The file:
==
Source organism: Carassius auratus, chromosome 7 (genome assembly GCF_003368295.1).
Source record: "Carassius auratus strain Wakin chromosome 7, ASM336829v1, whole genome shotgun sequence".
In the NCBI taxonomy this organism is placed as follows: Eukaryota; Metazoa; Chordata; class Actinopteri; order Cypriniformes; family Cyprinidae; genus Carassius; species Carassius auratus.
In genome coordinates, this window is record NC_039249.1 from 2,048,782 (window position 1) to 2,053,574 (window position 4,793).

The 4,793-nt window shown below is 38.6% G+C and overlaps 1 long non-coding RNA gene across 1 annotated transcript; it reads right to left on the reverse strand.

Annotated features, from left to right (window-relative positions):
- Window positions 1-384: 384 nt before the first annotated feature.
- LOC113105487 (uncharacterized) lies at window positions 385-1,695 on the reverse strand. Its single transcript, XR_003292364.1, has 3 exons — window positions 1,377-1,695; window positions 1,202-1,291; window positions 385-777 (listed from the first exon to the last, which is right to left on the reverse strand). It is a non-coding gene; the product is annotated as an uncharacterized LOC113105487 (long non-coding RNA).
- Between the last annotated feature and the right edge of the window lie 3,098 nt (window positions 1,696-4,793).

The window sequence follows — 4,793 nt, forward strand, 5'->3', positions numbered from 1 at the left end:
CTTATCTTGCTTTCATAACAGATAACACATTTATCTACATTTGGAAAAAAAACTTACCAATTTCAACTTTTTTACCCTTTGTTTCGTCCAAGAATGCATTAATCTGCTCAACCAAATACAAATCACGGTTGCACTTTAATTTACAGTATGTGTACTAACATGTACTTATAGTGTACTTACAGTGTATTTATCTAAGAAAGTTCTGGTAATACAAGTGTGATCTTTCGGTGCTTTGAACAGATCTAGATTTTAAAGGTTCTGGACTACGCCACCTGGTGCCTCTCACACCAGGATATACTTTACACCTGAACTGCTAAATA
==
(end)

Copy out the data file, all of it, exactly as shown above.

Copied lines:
Source organism: Carassius auratus, chromosome 7 (genome assembly GCF_003368295.1).
Source record: "Carassius auratus strain Wakin chromosome 7, ASM336829v1, whole genome shotgun sequence".
In the NCBI taxonomy this organism is placed as follows: Eukaryota; Metazoa; Chordata; class Actinopteri; order Cypriniformes; family Cyprinidae; genus Carassius; species Carassius auratus.
In genome coordinates, this window is record NC_039249.1 from 2,048,782 (window position 1) to 2,053,574 (window position 4,793).

The 4,793-nt window shown below is 38.6% G+C and overlaps 1 long non-coding RNA gene across 1 annotated transcript; it reads right to left on the reverse strand.

Annotated features, from left to right (window-relative positions):
- Window positions 1-384: 384 nt before the first annotated feature.
- LOC113105487 (uncharacterized) lies at window positions 385-1,695 on the reverse strand. Its single transcript, XR_003292364.1, has 3 exons — window positions 1,377-1,695; window positions 1,202-1,291; window positions 385-777 (listed from the first exon to the last, which is right to left on the reverse strand). It is a non-coding gene; the product is annotated as an uncharacterized LOC113105487 (long non-coding RNA).
- Between the last annotated feature and the right edge of the window lie 3,098 nt (window positions 1,696-4,793).

The window sequence follows — 4,793 nt, forward strand, 5'->3', positions numbered from 1 at the left end:
CTTATCTTGCTTTCATAACAGATAACACATTTATCTACATTTGGAAAAAAAACTTACCAATTTCAACTTTTTTACCCTTTGTTTCGTCCAAGAATGCATTAATCTGCTCAACCAAATACAAATCACGGTTGCACTTTAATTTACAGTATGTGTACTAACATGTACTTATAGTGTACTTACAGTGTATTTATCTAAGAAAGTTCTGGTAATACAAGTGTGATCTTTCGGTGCTTTGAACAGATCTAGATTTTAAAGGTTCTGGACTACGCCACCTGGTGCCTCTCACACCAGGATATACTTTACACCTGAACTGCTAAATA